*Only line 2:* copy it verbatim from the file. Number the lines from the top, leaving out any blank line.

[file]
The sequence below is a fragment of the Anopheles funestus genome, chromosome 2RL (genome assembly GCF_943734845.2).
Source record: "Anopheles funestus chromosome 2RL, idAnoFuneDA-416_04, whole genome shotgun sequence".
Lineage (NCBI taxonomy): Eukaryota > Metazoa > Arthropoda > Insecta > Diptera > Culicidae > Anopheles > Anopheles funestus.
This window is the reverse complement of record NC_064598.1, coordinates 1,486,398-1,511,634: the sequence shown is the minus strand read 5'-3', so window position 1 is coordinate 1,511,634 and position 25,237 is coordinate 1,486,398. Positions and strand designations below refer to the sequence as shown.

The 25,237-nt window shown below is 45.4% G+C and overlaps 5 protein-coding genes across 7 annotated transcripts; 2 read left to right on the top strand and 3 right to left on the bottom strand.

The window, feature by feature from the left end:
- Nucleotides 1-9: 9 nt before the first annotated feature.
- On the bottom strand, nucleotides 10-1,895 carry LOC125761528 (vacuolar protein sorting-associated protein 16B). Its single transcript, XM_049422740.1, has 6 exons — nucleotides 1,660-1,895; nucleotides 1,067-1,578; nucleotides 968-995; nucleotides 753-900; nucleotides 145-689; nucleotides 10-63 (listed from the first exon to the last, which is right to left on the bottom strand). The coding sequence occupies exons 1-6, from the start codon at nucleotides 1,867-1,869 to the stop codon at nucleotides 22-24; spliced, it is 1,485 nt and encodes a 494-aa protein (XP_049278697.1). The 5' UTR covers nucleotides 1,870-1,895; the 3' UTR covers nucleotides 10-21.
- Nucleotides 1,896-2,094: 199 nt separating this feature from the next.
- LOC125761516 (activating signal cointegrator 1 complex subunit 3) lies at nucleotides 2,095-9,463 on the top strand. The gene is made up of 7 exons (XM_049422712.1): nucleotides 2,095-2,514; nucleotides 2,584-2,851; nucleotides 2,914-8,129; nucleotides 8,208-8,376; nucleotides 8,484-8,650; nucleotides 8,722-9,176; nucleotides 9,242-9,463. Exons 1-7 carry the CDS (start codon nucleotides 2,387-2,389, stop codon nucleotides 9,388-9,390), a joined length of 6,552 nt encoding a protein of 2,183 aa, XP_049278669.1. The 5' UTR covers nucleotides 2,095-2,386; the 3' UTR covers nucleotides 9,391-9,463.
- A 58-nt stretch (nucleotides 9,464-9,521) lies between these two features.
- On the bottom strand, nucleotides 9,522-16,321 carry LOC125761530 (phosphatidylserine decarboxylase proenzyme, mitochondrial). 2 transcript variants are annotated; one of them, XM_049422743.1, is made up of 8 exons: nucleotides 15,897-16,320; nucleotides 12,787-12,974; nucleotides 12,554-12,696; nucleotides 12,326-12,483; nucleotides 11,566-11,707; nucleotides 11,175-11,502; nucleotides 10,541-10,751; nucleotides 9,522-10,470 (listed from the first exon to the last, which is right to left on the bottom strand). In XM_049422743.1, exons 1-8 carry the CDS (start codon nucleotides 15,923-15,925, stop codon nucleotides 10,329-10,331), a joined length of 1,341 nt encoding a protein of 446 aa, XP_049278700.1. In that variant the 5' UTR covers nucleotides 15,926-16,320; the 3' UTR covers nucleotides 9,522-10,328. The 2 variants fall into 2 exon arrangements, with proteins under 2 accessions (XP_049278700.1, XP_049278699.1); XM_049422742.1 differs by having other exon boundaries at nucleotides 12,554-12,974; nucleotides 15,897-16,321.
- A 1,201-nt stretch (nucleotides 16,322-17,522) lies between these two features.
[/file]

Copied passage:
Source record: "Anopheles funestus chromosome 2RL, idAnoFuneDA-416_04, whole genome shotgun sequence".